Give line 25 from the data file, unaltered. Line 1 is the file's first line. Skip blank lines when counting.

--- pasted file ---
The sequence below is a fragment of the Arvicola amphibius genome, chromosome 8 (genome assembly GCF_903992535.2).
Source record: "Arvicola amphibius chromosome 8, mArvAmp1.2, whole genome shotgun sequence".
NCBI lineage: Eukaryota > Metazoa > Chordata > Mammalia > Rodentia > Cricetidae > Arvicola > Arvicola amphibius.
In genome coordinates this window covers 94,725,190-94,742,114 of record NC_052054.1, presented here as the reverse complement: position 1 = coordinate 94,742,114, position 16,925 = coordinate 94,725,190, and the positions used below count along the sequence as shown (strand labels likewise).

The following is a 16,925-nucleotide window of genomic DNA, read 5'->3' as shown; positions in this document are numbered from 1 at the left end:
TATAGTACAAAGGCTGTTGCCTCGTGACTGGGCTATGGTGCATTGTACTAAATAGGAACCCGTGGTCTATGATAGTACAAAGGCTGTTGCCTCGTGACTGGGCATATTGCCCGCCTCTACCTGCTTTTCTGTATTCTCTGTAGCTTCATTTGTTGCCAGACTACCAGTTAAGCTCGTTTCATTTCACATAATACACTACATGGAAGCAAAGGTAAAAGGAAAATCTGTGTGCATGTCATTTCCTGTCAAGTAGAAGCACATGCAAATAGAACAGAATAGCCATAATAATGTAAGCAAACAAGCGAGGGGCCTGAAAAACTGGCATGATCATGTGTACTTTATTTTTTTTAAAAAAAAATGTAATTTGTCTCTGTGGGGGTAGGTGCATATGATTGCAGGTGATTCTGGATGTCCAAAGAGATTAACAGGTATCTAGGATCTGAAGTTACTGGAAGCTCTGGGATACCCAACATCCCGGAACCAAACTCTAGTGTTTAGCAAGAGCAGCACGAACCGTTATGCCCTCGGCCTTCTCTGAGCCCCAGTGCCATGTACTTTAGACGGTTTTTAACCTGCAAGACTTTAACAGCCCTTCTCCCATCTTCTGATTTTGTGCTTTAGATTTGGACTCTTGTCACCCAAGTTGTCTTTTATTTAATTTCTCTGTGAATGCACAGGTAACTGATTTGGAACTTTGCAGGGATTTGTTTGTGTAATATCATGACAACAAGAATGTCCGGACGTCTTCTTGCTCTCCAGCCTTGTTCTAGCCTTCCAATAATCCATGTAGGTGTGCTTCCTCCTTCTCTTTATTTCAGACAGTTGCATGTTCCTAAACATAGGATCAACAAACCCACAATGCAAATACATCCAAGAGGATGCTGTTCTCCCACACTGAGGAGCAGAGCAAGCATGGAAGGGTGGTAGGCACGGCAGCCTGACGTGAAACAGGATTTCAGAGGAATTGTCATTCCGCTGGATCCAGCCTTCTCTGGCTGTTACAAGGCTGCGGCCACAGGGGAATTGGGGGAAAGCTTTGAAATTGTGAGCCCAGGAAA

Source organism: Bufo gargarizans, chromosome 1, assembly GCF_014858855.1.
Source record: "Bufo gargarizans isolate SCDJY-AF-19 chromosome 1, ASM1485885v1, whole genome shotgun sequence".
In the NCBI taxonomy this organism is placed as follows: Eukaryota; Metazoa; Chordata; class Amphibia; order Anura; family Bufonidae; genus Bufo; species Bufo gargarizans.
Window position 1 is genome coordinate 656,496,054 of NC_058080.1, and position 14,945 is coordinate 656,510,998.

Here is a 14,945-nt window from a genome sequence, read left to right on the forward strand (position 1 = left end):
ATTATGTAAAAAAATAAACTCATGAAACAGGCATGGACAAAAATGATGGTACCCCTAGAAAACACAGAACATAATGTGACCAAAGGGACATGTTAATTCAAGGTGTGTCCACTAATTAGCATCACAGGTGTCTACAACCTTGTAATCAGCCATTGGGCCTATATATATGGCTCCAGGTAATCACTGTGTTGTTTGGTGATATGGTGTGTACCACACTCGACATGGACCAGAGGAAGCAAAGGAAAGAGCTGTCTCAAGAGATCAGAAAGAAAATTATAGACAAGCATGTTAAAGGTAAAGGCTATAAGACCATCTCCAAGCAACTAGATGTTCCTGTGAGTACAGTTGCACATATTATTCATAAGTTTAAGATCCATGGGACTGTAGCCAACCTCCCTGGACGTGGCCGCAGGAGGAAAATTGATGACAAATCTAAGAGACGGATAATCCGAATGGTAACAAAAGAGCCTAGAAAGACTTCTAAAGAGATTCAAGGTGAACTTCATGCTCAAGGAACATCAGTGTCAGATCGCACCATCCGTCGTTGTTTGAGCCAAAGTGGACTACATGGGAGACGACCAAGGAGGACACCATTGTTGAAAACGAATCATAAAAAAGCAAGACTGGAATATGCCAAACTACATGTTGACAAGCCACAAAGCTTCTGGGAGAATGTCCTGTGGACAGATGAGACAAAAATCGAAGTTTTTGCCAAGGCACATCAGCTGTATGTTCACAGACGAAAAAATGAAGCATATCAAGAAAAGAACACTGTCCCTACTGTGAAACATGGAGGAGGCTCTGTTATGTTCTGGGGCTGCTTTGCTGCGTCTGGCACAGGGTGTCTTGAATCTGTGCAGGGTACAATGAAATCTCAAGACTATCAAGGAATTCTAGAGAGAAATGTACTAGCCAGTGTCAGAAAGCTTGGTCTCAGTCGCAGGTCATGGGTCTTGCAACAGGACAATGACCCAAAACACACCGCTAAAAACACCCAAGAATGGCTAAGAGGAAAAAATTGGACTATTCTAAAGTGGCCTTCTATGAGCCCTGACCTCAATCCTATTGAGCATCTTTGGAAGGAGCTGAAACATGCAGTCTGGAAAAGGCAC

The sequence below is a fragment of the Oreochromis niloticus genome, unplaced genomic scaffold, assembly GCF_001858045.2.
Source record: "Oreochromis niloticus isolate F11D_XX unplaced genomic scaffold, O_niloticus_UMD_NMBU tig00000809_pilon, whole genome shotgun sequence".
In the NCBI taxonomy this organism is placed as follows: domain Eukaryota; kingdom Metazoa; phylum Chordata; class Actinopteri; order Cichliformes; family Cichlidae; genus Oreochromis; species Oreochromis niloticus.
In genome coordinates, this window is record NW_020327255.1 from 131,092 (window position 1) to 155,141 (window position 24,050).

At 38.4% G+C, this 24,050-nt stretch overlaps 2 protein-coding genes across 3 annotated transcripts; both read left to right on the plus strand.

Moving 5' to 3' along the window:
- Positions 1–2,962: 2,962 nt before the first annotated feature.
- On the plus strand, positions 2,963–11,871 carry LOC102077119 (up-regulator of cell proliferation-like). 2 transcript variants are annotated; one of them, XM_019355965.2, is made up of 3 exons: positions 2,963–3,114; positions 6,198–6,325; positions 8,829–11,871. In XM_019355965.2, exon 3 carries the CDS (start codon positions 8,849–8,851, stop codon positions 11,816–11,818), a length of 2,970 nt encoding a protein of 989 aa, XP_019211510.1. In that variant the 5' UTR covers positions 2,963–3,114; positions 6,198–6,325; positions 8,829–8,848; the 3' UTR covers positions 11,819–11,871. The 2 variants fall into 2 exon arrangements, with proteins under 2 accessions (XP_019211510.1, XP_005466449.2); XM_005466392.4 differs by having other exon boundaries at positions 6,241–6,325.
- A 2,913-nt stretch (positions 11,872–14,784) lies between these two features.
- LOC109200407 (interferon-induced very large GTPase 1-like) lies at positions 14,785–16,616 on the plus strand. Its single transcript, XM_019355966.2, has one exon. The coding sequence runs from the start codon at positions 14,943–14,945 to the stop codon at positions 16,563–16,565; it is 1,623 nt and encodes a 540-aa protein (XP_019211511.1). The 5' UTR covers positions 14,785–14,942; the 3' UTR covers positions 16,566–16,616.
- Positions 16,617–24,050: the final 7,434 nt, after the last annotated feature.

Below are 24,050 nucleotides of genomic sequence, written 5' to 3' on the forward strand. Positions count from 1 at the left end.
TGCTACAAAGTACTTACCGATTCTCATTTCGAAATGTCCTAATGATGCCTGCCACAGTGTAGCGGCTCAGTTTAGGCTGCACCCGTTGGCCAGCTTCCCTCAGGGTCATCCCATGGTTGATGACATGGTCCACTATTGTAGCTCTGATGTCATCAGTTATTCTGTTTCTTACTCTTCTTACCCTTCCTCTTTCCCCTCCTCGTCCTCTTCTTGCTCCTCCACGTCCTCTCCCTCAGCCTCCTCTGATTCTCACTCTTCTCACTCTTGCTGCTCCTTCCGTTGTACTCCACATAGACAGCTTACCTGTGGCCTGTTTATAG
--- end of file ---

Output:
TGCTACAAAGTACTTACCGATTCTCATTTCGAAATGTCCTAATGATGCCTGCCACAGTGTAGCGGCTCAGTTTAGGCTGCACCCGTTGGCCAGCTTCCCTCAGGGTCATCCCATGGTTGATGACATGGTCCACTATTGTAGCTCTGATGTCATCAGTTATTCTGTTTCTTACTCTTCTTACCCTTCCTCTTTCCCCTCCTCGTCCTCTTCTTGCTCCTCCACGTCCTCTCCCTCAGCCTCCTCTGATTCTCACTCTTCTCACTCTTGCTGCTCCTTCCGTTGTACTCCACATAGACAGCTTACCTGTGGCCTGTTTATAG